Play, the Missing Ingredient
Many spiritual experts tell us that the family that prays together stays together. I believe that. But I also believe that the family that plays together stays together.
Although we weren’t the worst family at having fun, we had become quite intense and serious. We had allowed stress to rob some of the joy of our family life. This doesn’t mean that you should ignore your problems. We need to feel our feelings and process them, and sometimes that is best done with a counselor, pastor, or friend. But play had become the missing ingredient in my marriage, parenting, and work.
After my cancer diagnosis, I found that play and serious fun became the glue our family needed to draw closer together. Play opens closed spirits and can even heal broken relationships. I had to learn that sometimes words don’t lead to connection with a loved one, but connection through fun leads to more words. I love what author Leonard Sweet said many years ago about marriage: “For a marriage to sing and dance, for two people to make beautiful music together, they need to play, not work, at their marriage.”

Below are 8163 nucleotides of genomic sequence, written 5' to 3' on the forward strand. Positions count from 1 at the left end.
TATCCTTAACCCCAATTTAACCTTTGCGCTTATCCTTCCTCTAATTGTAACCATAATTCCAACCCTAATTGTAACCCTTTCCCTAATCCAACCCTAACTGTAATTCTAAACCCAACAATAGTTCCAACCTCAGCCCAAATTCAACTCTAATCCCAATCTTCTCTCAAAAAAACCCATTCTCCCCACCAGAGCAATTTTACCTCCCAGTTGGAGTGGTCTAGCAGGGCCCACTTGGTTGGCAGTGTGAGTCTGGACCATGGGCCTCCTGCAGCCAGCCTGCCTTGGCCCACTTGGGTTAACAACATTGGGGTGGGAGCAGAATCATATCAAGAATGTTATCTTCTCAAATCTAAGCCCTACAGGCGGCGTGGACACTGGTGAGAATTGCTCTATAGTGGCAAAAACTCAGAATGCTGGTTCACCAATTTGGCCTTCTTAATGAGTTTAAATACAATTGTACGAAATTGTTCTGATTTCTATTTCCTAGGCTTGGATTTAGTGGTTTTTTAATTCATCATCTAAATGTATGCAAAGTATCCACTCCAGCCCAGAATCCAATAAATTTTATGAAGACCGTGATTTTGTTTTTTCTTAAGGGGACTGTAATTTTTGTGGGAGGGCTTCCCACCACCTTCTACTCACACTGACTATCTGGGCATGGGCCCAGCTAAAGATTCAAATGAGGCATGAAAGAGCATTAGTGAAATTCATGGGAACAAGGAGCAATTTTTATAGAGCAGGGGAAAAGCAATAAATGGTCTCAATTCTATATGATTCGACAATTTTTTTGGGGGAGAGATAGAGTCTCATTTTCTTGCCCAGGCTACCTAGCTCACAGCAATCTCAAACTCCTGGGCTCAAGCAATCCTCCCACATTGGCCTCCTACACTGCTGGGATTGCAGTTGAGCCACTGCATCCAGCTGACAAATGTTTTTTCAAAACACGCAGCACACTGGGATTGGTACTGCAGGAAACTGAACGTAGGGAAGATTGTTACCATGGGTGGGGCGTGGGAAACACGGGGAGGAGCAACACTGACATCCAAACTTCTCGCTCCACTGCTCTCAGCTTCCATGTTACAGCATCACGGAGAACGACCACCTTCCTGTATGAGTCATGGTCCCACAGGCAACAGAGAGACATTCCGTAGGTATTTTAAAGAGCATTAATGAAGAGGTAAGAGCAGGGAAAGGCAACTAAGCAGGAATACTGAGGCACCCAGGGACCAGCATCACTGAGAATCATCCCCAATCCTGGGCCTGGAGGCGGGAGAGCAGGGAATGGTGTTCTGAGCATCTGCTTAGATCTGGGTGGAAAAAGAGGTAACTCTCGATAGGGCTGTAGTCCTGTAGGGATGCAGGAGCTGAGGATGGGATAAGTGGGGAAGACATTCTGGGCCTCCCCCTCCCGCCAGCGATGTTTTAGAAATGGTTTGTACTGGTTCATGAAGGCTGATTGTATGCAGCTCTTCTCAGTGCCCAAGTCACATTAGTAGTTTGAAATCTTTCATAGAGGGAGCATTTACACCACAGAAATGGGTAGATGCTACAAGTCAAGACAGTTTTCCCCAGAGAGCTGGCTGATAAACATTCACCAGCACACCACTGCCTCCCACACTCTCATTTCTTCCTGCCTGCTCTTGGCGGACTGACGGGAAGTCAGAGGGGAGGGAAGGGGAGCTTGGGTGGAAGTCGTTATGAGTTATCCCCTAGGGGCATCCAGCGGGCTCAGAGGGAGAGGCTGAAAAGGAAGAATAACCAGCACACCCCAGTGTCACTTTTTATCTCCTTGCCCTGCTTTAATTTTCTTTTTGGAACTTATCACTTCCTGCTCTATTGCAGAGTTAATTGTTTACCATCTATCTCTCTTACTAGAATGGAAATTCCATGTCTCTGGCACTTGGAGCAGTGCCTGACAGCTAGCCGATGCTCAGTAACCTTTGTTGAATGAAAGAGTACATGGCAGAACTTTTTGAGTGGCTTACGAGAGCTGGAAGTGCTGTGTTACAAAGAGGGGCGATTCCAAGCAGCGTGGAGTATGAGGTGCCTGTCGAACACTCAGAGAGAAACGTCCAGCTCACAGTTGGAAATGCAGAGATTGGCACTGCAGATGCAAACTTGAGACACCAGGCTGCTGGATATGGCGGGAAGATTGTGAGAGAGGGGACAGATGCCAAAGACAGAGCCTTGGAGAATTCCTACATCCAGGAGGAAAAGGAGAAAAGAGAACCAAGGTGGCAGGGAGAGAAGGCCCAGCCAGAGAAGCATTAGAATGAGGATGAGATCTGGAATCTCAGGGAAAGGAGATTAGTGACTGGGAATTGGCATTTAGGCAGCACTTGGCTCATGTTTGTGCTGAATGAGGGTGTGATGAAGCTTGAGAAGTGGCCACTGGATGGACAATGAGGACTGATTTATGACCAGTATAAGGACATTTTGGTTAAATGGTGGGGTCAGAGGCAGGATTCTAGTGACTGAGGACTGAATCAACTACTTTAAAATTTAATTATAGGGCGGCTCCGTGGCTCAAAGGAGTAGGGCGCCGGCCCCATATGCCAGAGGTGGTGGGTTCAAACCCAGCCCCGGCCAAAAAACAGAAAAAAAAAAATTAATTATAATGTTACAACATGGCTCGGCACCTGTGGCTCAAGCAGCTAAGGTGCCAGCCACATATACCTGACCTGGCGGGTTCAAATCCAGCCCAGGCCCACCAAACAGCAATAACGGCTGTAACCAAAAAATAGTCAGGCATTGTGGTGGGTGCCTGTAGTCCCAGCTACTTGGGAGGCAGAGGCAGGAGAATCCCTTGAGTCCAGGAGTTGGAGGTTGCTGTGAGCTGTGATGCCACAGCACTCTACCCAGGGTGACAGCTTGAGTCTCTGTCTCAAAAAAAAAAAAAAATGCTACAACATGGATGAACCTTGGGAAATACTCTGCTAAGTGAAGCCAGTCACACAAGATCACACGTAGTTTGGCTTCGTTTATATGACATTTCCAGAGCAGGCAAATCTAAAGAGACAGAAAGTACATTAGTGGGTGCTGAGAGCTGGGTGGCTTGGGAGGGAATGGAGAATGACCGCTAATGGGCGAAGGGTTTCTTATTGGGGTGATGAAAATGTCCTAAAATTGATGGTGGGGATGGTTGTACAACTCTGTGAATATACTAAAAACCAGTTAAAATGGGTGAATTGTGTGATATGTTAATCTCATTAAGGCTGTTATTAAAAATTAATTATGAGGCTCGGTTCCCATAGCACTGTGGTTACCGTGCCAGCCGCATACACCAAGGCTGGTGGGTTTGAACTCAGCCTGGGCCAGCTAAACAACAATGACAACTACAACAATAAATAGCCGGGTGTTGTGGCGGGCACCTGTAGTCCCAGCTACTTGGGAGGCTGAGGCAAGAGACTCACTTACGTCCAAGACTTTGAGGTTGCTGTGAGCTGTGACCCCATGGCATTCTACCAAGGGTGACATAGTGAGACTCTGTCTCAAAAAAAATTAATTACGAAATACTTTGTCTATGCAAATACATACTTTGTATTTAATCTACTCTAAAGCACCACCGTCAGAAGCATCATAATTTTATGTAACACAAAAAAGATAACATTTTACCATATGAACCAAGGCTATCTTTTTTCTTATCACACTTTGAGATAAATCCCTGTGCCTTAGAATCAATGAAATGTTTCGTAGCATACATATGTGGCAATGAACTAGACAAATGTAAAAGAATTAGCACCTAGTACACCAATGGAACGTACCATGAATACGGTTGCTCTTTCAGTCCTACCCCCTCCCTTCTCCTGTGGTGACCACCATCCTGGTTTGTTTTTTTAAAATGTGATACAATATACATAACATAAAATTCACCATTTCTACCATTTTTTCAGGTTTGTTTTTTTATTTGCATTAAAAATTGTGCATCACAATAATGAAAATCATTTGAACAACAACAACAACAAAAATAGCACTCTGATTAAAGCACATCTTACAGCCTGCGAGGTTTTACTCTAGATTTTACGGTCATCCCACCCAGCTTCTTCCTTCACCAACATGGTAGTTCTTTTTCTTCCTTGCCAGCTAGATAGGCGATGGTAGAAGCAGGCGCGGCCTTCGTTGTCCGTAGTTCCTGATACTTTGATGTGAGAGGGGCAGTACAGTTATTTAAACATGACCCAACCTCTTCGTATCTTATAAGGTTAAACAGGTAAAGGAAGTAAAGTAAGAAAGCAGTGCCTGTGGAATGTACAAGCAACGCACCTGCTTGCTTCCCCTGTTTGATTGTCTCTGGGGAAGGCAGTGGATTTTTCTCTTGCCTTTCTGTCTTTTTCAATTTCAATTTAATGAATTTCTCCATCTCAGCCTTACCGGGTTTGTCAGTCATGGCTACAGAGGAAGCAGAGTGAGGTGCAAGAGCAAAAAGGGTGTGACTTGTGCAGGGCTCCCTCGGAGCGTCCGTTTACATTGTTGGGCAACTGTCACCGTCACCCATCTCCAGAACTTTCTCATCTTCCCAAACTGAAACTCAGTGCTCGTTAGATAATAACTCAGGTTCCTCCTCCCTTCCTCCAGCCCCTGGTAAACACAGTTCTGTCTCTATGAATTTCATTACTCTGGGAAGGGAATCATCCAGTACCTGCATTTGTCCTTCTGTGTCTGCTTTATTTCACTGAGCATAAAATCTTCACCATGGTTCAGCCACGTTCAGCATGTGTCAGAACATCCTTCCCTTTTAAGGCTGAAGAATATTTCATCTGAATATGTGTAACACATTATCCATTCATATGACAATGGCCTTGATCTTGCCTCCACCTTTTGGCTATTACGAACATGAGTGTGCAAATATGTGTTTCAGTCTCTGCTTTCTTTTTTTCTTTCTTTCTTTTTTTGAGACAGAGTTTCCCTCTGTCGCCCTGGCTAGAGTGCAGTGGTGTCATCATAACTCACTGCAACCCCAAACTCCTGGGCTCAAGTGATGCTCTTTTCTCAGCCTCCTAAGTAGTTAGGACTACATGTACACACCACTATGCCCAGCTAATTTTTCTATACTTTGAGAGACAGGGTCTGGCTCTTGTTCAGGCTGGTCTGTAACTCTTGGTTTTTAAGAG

Naturally, there is work involved in making a marriage strong or bringing a family together, but if you want your family and personal life to really thrive, you can’t forget to ask yourself, Are we having fun yet? If your fun quotient is already met, congratulations! This is an affirmation of your good work at having fun. If your fun quotient needs some help, then the good news is you can do something about it as you move toward positive change.
Play Builds Great Memories